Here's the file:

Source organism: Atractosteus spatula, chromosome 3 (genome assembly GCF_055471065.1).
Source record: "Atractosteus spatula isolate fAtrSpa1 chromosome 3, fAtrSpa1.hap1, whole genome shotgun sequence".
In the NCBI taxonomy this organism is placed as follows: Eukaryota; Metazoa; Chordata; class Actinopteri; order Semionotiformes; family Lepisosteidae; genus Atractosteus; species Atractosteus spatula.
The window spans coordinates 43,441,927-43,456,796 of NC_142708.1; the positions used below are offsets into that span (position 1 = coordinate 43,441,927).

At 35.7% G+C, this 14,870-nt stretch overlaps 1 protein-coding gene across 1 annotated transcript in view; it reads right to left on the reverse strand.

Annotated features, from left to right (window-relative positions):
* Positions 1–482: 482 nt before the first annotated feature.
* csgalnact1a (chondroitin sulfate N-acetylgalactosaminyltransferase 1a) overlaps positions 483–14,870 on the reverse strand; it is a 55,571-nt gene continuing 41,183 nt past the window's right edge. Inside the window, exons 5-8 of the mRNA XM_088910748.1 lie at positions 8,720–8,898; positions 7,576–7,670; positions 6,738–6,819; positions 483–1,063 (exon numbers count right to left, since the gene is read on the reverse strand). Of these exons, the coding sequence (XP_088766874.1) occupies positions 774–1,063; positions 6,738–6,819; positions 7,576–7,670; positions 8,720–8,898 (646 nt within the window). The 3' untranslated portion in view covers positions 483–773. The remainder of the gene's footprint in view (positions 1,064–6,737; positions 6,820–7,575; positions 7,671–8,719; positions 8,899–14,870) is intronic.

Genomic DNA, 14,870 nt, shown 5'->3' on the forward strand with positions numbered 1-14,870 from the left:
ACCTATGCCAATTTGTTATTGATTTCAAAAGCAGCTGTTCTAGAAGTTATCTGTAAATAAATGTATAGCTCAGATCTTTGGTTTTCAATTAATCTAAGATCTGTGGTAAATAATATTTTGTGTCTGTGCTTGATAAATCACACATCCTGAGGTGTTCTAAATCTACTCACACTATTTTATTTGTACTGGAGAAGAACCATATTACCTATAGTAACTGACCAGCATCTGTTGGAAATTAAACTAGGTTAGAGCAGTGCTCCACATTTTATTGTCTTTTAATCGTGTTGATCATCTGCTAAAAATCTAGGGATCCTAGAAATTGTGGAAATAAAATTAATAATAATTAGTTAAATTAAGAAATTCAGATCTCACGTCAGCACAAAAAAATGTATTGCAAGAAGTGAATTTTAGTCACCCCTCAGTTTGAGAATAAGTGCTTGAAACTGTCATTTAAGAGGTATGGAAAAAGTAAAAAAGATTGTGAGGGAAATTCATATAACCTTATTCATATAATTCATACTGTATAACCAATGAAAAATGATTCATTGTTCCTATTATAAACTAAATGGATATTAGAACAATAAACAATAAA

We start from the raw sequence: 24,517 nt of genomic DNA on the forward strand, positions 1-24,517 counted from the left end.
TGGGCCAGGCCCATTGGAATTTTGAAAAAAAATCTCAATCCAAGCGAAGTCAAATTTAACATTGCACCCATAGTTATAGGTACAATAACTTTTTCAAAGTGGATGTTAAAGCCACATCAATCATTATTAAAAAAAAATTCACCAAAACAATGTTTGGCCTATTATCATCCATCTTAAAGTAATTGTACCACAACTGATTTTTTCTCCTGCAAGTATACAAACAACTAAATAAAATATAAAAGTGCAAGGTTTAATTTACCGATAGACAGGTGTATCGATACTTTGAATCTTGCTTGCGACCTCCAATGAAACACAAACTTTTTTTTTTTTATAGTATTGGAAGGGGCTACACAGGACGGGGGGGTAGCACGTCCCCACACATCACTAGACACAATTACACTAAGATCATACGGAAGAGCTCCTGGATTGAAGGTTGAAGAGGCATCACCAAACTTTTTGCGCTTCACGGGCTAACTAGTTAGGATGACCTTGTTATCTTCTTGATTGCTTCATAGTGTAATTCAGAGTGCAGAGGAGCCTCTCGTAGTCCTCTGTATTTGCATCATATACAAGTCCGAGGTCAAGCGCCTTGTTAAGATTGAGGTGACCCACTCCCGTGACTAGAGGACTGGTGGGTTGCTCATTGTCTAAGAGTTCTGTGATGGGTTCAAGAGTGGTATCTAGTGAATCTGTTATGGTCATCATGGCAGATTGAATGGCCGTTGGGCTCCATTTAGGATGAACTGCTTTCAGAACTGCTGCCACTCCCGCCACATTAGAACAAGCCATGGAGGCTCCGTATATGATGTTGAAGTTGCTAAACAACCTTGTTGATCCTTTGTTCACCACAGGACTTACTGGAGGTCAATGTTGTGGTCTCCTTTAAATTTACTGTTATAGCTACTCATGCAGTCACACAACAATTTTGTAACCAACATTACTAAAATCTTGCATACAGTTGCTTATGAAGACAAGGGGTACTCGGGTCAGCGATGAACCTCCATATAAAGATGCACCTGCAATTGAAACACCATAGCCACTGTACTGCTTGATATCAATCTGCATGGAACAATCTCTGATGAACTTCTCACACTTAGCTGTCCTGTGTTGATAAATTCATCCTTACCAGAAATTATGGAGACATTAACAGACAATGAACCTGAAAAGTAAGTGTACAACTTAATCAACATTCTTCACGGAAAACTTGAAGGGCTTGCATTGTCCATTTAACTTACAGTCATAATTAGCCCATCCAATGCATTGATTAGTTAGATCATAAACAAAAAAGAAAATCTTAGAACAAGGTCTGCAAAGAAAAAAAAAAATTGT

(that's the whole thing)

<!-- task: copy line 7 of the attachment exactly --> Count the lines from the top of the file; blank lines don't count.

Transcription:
* Positions 1–482: 482 nt before the first annotated feature.